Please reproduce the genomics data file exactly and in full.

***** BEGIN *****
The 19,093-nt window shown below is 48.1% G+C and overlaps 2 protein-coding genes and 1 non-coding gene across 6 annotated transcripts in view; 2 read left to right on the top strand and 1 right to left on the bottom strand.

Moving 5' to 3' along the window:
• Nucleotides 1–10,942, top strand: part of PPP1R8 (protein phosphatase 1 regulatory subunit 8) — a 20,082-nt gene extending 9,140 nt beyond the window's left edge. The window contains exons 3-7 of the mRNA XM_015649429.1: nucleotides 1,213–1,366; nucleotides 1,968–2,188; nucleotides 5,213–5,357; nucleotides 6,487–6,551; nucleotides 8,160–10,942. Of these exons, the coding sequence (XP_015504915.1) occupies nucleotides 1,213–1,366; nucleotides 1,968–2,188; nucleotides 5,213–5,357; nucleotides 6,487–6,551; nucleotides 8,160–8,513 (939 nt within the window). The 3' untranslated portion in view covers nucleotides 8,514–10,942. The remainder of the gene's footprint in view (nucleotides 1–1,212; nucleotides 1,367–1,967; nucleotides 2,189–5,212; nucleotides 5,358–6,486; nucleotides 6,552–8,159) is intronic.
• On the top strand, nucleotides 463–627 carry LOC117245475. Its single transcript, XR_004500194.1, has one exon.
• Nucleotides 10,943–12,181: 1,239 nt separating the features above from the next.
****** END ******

The 19,093-nt window shown below is 48.1% G+C and overlaps 2 protein-coding genes and 1 non-coding gene across 6 annotated transcripts in view; 2 read left to right on the top strand and 1 right to left on the bottom strand.

Moving 5' to 3' along the window:
• Nucleotides 1–10,942, top strand: part of PPP1R8 (protein phosphatase 1 regulatory subunit 8) — a 20,082-nt gene extending 9,140 nt beyond the window's left edge. The window contains exons 3-7 of the mRNA XM_015649429.1: nucleotides 1,213–1,366; nucleotides 1,968–2,188; nucleotides 5,213–5,357; nucleotides 6,487–6,551; nucleotides 8,160–10,942. Of these exons, the coding sequence (XP_015504915.1) occupies nucleotides 1,213–1,366; nucleotides 1,968–2,188; nucleotides 5,213–5,357; nucleotides 6,487–6,551; nucleotides 8,160–8,513 (939 nt within the window). The 3' untranslated portion in view covers nucleotides 8,514–10,942. The remainder of the gene's footprint in view (nucleotides 1–1,212; nucleotides 1,367–1,967; nucleotides 2,189–5,212; nucleotides 5,358–6,486; nucleotides 6,552–8,159) is intronic.
• On the top strand, nucleotides 463–627 carry LOC117245475. Its single transcript, XR_004500194.1, has one exon.
• Nucleotides 10,943–12,181: 1,239 nt separating the features above from the next.